place to old-school that inner sloth.
beginning, I started slowly. There was a
part of me that was still holding back – not going all out. Knowing myself, I was concerned with starting
back with a 20-something year old mindset and this 50-something year old
body. And there was the doctor’s warning
to, “not overdo it”. I also worked to
keep my natural competitiveness in check for the first six or eight months, but
as time went on I had sloth on the run, and the hesitation that held me back
was losing its grip.
I think I
turned the corner on the day of Franfest.
Until then I hadn’t pushed to whatever my limit had become. Even getting ready the weeks before – learning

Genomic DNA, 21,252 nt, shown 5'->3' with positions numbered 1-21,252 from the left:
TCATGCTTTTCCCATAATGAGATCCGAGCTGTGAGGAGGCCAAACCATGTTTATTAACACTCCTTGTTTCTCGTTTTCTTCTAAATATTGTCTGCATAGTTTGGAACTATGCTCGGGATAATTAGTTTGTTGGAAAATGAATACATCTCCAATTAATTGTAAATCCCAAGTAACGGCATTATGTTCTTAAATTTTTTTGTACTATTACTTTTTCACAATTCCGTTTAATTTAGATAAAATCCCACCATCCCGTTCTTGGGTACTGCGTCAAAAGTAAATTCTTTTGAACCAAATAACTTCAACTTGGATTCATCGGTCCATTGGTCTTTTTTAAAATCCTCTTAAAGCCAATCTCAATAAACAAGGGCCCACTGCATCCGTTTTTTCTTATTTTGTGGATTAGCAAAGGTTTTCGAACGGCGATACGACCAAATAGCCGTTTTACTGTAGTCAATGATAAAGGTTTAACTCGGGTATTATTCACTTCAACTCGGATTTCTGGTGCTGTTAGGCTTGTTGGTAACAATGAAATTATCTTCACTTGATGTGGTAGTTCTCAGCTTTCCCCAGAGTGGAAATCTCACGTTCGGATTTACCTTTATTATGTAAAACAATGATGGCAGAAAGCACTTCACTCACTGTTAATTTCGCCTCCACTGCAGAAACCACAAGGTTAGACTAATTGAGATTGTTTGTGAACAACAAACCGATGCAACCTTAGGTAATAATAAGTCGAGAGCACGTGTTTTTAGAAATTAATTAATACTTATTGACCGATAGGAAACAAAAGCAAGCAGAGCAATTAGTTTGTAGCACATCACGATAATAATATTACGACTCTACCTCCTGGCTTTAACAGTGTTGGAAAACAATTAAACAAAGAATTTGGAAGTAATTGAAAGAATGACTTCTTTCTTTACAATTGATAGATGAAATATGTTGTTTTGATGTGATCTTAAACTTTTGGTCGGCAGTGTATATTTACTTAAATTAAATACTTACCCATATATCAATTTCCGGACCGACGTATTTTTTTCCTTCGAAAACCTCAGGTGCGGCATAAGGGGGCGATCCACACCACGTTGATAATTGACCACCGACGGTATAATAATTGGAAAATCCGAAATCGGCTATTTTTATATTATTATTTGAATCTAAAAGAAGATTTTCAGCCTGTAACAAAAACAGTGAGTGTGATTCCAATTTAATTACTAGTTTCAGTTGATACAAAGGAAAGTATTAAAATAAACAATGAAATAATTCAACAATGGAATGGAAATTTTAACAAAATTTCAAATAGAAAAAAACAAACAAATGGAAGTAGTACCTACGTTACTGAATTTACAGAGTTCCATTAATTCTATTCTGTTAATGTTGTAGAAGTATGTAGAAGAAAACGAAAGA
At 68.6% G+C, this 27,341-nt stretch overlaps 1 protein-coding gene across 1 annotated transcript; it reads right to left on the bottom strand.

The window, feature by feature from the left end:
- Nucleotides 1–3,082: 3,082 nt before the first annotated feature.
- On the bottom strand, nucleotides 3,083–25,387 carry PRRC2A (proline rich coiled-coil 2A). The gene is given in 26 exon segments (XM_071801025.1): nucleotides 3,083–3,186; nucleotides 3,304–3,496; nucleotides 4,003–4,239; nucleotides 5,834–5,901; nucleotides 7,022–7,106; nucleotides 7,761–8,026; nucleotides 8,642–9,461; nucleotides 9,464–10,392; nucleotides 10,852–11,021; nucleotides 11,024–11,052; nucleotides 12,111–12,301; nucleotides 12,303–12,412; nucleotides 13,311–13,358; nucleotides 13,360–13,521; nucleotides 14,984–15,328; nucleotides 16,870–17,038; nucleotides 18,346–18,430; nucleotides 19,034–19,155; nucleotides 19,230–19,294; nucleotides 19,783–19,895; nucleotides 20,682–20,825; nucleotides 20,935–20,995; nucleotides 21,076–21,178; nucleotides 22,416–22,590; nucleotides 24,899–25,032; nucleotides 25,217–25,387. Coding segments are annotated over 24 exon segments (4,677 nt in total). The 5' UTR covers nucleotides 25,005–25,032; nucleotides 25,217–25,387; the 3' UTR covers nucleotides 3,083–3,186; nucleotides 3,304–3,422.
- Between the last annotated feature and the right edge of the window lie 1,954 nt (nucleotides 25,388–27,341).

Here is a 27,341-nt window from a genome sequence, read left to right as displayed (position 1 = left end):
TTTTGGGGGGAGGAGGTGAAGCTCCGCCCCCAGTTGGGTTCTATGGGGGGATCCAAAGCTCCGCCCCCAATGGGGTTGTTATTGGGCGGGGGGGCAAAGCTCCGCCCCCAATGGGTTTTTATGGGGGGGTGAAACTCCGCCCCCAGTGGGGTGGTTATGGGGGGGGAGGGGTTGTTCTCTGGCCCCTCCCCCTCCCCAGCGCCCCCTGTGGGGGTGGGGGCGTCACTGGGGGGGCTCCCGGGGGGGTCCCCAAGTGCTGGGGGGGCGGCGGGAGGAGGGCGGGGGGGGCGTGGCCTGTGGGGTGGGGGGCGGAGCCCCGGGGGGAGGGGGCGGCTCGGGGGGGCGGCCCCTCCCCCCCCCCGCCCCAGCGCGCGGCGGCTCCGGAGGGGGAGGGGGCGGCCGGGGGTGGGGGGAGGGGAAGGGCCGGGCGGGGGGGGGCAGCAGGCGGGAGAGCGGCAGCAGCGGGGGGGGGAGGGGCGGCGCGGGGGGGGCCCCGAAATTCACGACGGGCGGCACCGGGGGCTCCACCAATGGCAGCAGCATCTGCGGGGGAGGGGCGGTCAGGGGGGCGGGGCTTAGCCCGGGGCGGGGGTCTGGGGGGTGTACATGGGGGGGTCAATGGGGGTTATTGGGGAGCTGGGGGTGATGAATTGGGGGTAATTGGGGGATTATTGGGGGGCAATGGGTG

and practicing the butterfly kip – I never attempted to hit top end. But that would change.
that morning I knew there would be no holding back. Waiting my turn, I was not only caught by the
wave of energy in the building, I was truly inspired by the others who went
before me, and none more than my own wife, Katherine, who pushed so hard
through her sets despite the fact that the weight she was using was too heavy. Even though I was frustrated with not being
able to string as many butterfly pull-ups together as I thought I should, I
pushed across that personal threshold and to my limit. And my time?
I didn’t get a look at the clock before I began, so I might have done
Fran in – under a minute?
I know it’s a stolen joke, but I feel as if, with an assist from an insurance
bureaucrat, I’ve stolen a portion of my life back – at least a better quality
to it. So now I’m planning on making my
sixtieth birthday the new thirty. I’ve
even got a special 60th birthday workout planned for that day – at
Catalyst in 2015. If you’re around, join